BRM has recently exited the JV. “We had a 28 % interest in Majwe, which has now been sold to Thiess Botswana and Bothakga Burrow Botswana in a deal worth BWP85 million,” says Williams. “We remain engaged with Jwaneng, having been awarded a two-year drilling contract at the mine recently. We are very committed to Botswana and will be watching developments in the country’s mining industry very carefully, particularly in the developing Kalahari Copperbelt and the coalfields, with a view to securing further contracts.”

In South Africa BRM’s only major mining contract is at the Venetia diamond mine of De Beers in Limpopo Province. “We’ve worked at Venetia since 2008, doing the full scope of drilling, rehabilitation and, since 2012, loading and hauling as well,” says Williams. “The mine, of course, is going underground so open-pit operations will eventually cease but we would hope to be on site for at least another three years.”

Another notable contract for BRM in South Africa, though now finished, was at Assmang’s Beeshoek iron ore and manganese mine in the Northern Cape. The contract started in 2012 and extended over three years.

BRM’s fourth big active contract is at the new Liqhobong diamond mine of Firestone Diamonds in the highlands of Lesotho, where it moved on to site early in 2018. “This is a nine-year contract and potentially the amount of material to be moved on a monthly basis could exceed a million tonnes,” says Williams. “Our team on site has to contend with rugged terrain and extreme weather conditions, including snow, but we thrive on challenges of this type.”

Discussing the equipment that BRM uses, Williams says the company has a mixed fleet, comprising Komatsu and Caterpillar when it comes to rigid trucks, Liebherr and Komatsu in the case of large excavators, Hyundai and Volvo for small excavators and Bell and Volvo for ADTs plus other support fleet. “Our biggest trucks are 100-ton capacity Komatsu HD785s and Cat 777s while our biggest excavators are Liebherr R9350s, which are in the 300-tonne class,” he says. He adds that the fleet is extremely well maintained and notes that one of BRM’s subsidiaries, acquired in 2014, is Hytronix, which focuses on assembly, repairs to, and rebuilds of, heavy earthmoving equipment.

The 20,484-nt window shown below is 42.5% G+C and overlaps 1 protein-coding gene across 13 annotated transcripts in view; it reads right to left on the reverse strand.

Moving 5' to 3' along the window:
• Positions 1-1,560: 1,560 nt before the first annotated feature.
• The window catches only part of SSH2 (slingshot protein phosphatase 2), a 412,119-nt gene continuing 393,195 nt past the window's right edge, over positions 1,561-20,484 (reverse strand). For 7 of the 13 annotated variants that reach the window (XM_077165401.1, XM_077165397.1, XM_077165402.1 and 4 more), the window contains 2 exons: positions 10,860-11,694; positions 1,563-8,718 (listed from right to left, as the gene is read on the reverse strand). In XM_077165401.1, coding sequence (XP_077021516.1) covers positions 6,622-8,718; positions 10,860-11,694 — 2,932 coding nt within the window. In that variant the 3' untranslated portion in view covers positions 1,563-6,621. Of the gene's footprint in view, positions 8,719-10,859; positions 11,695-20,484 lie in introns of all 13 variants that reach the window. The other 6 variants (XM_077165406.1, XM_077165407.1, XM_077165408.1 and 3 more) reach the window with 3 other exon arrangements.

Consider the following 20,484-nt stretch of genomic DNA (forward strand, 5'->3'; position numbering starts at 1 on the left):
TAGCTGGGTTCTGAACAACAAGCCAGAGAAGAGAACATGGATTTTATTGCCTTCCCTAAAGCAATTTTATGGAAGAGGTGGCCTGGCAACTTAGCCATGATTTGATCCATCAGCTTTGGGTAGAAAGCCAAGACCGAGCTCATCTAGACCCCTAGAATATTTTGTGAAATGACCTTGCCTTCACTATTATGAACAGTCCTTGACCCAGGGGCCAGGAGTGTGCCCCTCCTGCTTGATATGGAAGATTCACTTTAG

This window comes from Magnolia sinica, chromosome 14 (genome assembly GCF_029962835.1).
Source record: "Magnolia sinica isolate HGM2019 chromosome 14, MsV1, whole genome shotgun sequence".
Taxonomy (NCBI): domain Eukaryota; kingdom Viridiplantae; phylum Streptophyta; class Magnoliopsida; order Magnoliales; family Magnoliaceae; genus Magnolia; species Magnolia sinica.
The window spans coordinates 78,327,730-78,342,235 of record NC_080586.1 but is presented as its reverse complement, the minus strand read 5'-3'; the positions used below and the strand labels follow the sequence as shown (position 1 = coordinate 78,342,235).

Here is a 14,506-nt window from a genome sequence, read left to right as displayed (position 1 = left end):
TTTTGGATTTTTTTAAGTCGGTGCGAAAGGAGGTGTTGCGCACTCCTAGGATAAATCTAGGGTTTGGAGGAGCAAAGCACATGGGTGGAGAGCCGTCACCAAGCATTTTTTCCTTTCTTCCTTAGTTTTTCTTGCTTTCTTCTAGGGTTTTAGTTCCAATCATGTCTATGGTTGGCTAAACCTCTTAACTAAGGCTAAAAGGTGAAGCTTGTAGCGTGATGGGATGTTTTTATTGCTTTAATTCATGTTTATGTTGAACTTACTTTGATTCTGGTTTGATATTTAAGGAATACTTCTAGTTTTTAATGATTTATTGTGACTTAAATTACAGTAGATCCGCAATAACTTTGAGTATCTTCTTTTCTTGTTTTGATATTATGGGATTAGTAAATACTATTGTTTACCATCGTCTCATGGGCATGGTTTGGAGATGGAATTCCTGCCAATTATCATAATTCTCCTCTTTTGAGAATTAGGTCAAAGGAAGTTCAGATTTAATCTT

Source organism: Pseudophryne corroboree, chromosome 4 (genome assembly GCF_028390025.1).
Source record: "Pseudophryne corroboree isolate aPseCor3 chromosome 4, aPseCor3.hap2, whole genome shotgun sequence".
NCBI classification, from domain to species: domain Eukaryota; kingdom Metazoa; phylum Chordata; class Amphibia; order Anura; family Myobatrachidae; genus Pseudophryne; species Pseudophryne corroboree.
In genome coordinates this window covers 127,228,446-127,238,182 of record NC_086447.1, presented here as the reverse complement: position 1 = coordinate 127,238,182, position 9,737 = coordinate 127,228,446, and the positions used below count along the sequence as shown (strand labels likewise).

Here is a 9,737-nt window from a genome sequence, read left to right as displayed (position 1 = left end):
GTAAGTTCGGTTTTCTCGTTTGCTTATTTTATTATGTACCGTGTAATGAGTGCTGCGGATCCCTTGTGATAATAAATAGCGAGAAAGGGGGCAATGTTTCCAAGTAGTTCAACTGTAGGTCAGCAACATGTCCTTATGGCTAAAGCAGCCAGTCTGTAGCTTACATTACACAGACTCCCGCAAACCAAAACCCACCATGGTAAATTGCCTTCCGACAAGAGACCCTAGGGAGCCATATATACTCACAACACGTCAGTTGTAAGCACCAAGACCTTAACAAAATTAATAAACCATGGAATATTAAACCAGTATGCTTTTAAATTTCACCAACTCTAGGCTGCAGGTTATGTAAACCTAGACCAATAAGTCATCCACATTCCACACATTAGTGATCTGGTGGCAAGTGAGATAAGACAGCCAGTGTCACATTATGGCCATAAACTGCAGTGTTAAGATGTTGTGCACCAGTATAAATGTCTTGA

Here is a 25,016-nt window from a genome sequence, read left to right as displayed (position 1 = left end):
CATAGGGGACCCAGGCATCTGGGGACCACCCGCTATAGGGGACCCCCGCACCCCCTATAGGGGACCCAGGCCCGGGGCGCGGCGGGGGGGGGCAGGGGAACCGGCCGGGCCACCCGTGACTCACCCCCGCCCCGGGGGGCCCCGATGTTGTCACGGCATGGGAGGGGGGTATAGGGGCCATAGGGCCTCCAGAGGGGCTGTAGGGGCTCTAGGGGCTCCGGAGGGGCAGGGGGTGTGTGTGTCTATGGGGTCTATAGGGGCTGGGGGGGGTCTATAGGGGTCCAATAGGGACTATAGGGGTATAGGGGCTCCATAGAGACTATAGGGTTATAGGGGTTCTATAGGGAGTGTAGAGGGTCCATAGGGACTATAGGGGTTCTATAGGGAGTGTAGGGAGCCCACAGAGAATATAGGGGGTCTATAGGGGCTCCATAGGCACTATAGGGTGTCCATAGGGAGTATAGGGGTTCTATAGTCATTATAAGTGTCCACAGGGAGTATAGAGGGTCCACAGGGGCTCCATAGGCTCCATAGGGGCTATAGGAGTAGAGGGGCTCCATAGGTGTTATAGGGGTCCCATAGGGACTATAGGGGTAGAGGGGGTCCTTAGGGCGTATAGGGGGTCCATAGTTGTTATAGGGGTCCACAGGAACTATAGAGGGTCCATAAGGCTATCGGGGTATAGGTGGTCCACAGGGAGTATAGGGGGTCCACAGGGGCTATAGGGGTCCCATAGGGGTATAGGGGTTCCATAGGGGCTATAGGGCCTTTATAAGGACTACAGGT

On future prospects for BRM, Williams says that the company is bidding for contracts in the coal sector. “We have been in coal in the past and would like to re-enter this market to reduce our current reliance on hard-rock mining. It would also allow us to fully utilise the smaller equipment we have within BRM and B&E, which is ideally suited to coal mining.”

Williams also believes that BRM can benefit from geographical diversification. “We’ve traditionally been a Southern African player but it’s becoming increasingly clear – and this was a message that was reinforced for me at the recent Mining Indaba in Cape Town – that there are opportunities across Africa, particularly in West Africa where the gold mining industry has shown meteoric growth in countries such as Ghana, Mali, Côte d’Ivoire and Burkina Faso,” he states.

“We’ve already put in several bids in which we came up against some of the established mining contractors operating in West Africa. We were shortlisted for one contract so we know we are competitive.”

Williams, who has been at the helm of BRM for less than a year, is no stranger to the mining industry. Born and raised on the Cape Flats, he graduated from UCT with a BSc (Eng) in Chemical Engineering in 1994. His first position was with Anglo American’s Goedehoop colliery where he was a Senior Plant Metallurgist. He subsequently enjoyed a long career with Anglo, working at several of its operations (including the Cleveland potash mine in the UK) with his longest service being at Black Mountain Mining (BMM) at Aggeneys in the Northern Cape.

When BMM was acquired by Vedanta in 2011, he was appointed GM and held this position through to 2014, after which he spent just over a year at Vedanta in India as Associate VP: Mining & Commercial. After this appointment, he left Vedanta, serving first as MD of Aveng subsidiary Duraset and then as GM for Minova Africa. He joined BRM as MD and Executive Director in May last year.

“It’s good to be back in pure mining after a break of several years,” he says. “Surface mining contracting is a highly competitive business but it’s also an exciting industry. Certainly, I’m looking forward to further cementing and growing Basil Read Mining’s reputation as one of South Africa’s top surface mining contractors and also to taking its operations beyond the Southern African region.”